September 2016
Volume 57, Issue 12
Open Access
ARVO Annual Meeting Abstract  |   September 2016
Role of Pseudomonas aeruginosa Condensins in Corneal Infection
Author Affiliations & Notes
  • Michelle Callegan
    Ophthalmology, University of Oklahoma Health Sciences Center, Oklahoma City, Oklahoma, United States
    Microbiology/Immunology, University of Oklahoma Health Sciences Center, Oklahoma City, Oklahoma, United States
  • Phillip S Coburn
    Ophthalmology, University of Oklahoma Health Sciences Center, Oklahoma City, Oklahoma, United States
  • Hang Zhao
    Chemistry and Biochemistry, University of Oklahoma, Norman, Oklahoma, United States
  • Valentin V Rybenkov
    Chemistry and Biochemistry, University of Oklahoma, Norman, Oklahoma, United States
  • Footnotes
    Commercial Relationships   Michelle Callegan, None; Phillip Coburn, None; Hang Zhao, None; Valentin Rybenkov, None
  • Footnotes
    Support  OCAST HR-14-042 (to VVR), NIH/NEI R01EY024140 (to MCC), Research to Prevent Blindness (unrestricted to DMEI), P30EY027125 Core Grant for Vision Research (to RE Anderson)
Investigative Ophthalmology & Visual Science September 2016, Vol.57, 2347. doi:
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    • Get Citation

      Michelle Callegan, Phillip S Coburn, Hang Zhao, Valentin V Rybenkov; Role of Pseudomonas aeruginosa Condensins in Corneal Infection. Invest. Ophthalmol. Vis. Sci. 2016;57(12):2347.

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      © ARVO (1962-2015); The Authors (2016-present)

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Abstract

Purpose : Bacterial infections of the cornea can cause significant vision loss. The spread of multidrug-resistant bacteria necessitates the development of new antibiotics. Bacterial condensins govern chromosomal organization and thereby influence growth and virulence. In this study, we examined the P. aeruginosa condensins MksB and SMC as plausible therapeutic targets in corneal infections.

Methods : Corneas of C57BL/6J mice were scarified and infected with approximately 106 CFU of P. aeruginosa PAO1, an MksB-deficient mutant (Δmks), an SMC-deficient mutant (Δsmc), or a double mutant deficient in both condensins (Δmks/Δsmc). Infections were analyzed by bacterial quantitation, biomicroscopy, and histology on days 1, 2, and 3 post-infection to assess bacterial growth and inflammation. Values represent N ≥ 5 eyes/group.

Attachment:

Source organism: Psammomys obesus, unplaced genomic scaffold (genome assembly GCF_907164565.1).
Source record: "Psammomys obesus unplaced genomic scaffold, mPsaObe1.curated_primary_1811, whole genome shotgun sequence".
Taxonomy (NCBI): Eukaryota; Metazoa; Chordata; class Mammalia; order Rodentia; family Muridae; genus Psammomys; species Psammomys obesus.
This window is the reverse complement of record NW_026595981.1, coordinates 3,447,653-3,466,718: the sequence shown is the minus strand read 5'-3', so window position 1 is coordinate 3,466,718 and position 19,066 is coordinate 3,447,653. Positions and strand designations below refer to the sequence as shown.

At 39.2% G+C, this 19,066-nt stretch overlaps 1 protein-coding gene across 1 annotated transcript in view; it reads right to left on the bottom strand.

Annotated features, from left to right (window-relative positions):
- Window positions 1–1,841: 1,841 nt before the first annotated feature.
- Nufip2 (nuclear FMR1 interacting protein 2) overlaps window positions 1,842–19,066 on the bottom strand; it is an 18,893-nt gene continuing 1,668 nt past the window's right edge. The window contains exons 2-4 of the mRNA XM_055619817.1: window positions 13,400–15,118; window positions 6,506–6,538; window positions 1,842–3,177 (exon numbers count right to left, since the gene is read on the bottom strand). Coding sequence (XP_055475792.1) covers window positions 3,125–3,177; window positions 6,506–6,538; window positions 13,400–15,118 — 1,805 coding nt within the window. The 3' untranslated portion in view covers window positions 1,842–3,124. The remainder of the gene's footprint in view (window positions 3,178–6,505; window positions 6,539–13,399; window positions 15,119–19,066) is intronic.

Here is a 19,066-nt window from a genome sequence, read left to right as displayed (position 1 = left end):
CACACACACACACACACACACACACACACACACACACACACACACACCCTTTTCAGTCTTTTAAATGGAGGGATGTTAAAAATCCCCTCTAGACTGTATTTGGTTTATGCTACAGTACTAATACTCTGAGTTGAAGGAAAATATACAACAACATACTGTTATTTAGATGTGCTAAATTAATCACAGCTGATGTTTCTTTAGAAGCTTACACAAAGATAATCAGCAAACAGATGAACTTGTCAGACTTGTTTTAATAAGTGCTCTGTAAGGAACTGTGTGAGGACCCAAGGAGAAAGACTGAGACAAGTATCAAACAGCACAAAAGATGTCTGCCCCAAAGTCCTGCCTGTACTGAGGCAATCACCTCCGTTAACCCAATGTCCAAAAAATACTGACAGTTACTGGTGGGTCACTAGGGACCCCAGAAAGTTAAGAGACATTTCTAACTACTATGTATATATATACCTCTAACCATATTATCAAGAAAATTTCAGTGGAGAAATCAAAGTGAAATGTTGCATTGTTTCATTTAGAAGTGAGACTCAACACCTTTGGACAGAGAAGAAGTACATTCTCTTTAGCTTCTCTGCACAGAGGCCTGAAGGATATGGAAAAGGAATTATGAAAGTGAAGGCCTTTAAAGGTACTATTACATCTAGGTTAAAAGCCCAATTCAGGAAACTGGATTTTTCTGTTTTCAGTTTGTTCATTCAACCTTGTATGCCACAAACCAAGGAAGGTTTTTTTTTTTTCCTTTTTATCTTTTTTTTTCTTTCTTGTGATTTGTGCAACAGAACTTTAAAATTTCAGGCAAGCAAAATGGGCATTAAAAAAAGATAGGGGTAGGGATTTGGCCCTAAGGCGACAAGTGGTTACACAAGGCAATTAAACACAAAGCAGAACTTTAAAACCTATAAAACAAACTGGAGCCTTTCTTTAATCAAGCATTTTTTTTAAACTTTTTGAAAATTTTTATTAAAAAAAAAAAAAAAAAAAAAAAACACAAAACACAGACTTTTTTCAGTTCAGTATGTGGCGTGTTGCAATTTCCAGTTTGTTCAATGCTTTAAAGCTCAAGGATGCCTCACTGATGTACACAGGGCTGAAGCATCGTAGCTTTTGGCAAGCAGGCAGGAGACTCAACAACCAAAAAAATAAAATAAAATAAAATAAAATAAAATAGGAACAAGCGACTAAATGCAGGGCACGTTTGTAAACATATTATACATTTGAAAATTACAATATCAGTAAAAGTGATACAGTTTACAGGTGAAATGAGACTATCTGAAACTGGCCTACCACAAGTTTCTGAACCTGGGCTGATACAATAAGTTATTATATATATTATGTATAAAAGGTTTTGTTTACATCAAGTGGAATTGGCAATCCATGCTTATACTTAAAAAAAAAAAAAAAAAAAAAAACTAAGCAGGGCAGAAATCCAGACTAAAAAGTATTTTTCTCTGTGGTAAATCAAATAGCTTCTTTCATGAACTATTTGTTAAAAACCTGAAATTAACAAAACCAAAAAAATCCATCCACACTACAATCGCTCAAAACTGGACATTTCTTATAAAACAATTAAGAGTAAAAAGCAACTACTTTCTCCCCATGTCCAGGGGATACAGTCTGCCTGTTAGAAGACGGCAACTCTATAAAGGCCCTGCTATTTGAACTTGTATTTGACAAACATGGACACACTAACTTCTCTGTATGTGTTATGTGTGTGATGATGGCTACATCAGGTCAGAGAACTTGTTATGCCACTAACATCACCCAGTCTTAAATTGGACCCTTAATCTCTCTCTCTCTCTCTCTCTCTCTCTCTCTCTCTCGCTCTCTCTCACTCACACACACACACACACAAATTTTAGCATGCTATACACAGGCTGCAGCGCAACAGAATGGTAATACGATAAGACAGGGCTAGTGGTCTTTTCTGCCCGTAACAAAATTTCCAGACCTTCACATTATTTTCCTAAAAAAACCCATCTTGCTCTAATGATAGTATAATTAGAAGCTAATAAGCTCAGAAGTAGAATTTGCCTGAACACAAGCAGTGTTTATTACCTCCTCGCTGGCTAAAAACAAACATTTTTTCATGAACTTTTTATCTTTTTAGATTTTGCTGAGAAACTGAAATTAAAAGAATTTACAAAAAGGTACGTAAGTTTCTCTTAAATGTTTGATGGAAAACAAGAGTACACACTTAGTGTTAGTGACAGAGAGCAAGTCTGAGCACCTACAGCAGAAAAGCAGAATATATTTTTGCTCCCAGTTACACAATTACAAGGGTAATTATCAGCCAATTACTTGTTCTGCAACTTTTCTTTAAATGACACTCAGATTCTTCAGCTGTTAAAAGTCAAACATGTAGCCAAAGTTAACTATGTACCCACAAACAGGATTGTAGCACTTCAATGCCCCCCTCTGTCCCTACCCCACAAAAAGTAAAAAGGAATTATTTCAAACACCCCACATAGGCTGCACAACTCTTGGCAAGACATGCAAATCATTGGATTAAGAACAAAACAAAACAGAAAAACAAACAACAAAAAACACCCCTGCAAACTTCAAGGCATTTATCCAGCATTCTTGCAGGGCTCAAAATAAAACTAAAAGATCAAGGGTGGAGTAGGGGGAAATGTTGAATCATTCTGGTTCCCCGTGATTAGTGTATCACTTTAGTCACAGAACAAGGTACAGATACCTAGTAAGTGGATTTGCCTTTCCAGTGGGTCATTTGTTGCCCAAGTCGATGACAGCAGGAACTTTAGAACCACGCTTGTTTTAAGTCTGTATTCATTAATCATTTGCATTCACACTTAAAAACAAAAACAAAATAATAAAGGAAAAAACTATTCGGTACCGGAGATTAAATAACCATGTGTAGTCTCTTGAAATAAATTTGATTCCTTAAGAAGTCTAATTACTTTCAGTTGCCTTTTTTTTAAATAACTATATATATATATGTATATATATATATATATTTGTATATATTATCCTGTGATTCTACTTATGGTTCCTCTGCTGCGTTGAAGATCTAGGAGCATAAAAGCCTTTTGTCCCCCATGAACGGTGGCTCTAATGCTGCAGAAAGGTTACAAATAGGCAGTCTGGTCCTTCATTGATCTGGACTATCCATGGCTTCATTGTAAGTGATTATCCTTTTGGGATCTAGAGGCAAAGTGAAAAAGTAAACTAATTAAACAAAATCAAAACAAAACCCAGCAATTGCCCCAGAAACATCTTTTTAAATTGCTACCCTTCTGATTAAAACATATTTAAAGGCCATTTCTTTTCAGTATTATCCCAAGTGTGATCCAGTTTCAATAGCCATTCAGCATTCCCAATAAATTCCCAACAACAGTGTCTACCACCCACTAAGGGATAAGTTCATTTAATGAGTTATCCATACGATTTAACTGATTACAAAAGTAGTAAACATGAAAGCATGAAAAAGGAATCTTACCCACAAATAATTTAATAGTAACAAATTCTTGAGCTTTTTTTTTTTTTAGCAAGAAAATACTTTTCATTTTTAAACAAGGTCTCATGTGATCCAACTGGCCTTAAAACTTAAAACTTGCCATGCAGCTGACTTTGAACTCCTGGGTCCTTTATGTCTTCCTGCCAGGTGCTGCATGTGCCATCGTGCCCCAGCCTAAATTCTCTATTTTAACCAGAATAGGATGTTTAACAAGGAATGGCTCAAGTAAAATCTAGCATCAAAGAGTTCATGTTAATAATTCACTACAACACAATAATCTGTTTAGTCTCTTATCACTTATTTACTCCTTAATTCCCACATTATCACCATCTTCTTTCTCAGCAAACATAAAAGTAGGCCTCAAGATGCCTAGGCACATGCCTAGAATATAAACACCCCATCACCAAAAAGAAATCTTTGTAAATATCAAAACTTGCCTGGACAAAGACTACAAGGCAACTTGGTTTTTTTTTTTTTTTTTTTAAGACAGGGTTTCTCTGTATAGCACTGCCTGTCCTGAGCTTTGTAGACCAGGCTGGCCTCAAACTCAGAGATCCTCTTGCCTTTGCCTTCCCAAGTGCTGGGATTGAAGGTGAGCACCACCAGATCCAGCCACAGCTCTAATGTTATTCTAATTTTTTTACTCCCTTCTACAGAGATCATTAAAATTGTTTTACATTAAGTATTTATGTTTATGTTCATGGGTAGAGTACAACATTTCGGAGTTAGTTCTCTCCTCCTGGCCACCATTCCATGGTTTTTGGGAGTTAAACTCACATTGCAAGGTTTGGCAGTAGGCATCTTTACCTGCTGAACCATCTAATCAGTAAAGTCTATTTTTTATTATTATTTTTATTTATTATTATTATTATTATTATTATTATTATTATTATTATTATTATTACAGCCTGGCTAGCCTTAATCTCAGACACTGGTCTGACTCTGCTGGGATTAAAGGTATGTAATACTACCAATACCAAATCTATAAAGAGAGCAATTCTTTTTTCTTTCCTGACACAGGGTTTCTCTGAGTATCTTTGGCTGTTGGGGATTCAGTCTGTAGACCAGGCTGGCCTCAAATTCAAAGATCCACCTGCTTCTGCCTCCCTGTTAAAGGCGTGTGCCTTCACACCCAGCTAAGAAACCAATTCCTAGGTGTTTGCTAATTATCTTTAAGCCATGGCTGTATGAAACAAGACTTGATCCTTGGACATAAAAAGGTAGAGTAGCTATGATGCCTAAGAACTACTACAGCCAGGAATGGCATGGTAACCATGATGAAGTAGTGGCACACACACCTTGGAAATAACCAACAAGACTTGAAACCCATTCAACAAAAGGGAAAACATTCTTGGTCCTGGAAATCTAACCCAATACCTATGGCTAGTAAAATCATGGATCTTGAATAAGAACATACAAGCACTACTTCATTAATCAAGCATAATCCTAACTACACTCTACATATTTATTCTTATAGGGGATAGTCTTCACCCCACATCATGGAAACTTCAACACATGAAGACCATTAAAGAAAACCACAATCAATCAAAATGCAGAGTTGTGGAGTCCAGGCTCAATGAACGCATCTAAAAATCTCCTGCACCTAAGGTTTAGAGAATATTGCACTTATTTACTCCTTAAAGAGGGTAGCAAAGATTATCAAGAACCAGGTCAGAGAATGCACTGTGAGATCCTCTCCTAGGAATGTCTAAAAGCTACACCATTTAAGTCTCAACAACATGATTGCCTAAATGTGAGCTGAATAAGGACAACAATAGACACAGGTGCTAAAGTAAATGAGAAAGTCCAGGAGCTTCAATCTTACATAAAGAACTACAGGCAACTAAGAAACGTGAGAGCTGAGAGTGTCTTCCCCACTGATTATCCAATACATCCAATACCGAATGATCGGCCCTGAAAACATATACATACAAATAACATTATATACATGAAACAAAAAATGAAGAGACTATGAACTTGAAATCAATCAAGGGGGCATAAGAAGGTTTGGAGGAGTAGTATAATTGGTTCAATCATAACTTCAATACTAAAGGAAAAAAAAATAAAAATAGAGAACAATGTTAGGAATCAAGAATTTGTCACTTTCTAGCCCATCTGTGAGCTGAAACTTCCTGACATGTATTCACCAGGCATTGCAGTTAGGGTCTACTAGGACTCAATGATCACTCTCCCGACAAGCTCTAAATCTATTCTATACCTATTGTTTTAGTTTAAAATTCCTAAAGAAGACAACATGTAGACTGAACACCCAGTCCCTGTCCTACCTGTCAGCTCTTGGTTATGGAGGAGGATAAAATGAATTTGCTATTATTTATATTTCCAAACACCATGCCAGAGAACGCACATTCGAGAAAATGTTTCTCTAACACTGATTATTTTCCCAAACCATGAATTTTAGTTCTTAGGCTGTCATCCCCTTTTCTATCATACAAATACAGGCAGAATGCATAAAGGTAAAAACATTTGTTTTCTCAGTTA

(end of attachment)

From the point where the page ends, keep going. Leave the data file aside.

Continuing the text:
Results : PAO1 grew in C57BL/6J corneas to approximately 107 CFU/eye by day 3 post-infection and caused significant corneal inflammation over 3 days. Δsmc grew to approximately 107 CFU/eye by day 1 post-infection, but the corneal burden significantly declined on days 2 and 3, and no Δsmc were recovered from 3/5 eyes on day 3 post-infection. The Δmks corneal burden declined over 3 days, and no Δmks were recovered from 3/9 eyes on day 2 post-infection or from 2/5 eyes on day 3 post-infection. The Δmks/Δsmc corneal burden also declined over 3 days, and no Δmks/Δsmc were recovered from 3/9 eyes on day 1 post-infection, from 6/9 eyes on day 2 post-infection, or from 5/5 eyes on day 3 post-infection. Infection with Δsmc caused somewhat reduced corneal inflammation compared to that caused by PAO1. Infection with Δmks and Δmks/Δsmc did not cause corneal inflammation.

Conclusions : The results indicate that a deficiency in P. aeruginosa condensins arrests corneal virulence. These findings suggest that condensins may be a plausible target for therapeutic intervention. The exploration of condensins as a novel drug target is innovative, as broad-spectrum condensin inhibition would target a chromosome organization pathway not yet examined as a drug target.

This is an abstract that was submitted for the 2016 ARVO Annual Meeting, held in Seattle, Wash., May 1-5, 2016.

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